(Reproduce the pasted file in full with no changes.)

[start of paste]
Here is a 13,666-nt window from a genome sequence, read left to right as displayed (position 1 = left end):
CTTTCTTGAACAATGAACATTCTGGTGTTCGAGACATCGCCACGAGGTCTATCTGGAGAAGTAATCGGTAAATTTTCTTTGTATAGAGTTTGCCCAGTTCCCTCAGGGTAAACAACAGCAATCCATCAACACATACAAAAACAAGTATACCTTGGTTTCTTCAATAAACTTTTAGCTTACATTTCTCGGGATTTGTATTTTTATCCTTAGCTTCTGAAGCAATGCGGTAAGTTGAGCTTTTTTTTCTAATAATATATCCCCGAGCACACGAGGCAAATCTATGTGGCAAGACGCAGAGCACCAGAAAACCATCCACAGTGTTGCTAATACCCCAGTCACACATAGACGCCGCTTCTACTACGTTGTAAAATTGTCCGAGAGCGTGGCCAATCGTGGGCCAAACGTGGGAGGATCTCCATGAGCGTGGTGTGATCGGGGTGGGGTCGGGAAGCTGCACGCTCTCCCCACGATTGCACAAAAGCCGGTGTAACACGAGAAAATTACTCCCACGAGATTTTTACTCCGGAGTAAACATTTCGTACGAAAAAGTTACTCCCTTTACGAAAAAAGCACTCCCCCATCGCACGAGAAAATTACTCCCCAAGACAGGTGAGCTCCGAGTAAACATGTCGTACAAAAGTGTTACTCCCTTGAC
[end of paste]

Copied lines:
Here is a 13,666-nt window from a genome sequence, read left to right as displayed (position 1 = left end):
CTTTCTTGAACAATGAACATTCTGGTGTTCGAGACATCGCCACGAGGTCTATCTGGAGAAGTAATCGGTAAATTTTCTTTGTATAGAGTTTGCCCAGTTCCCTCAGGGTAAACAACAGCAATCCATCAACACATACAAAAACAAGTATACCTTGGTTTCTTCAATAAACTTTTAGCTTACATTTCTCGGGATTTGTATTTTTATCCTTAGCTTCTGAAGCAATGCGGTAAGTTGAGCTTTTTTTTCTAATAATATATCCCCGAGCACACGAGGCAAATCTATGTGGCAAGACGCAGAGCACCAGAAAACCATCCACAGTGTTGCTAATACCCCAGTCACACATAGACGCCGCTTCTACTACGTTGTAAAATTGTCCGAGAGCGTGGCCAATCGTGGGCCAAACGTGGGAGGATCTCCATGAGCGTGGTGTGATCGGGGTGGGGTCGGGAAGCTGCACGCTCTCCCCACGATTGCACAAAAGCCGGTGTAACACGAGAAAATTACTCCCACGAGATTTTTACTCCGGAGTAAACATTTCGTACGAAAAAGTTACTCCCTTTACGAAAAAAGCACTCCCCCATCGCACGAGAAAATTACTCCCCAAGACAGGTGAGCTCCGAGTAAACATGTCGTACAAAAGTGTTACTCCCTTGAC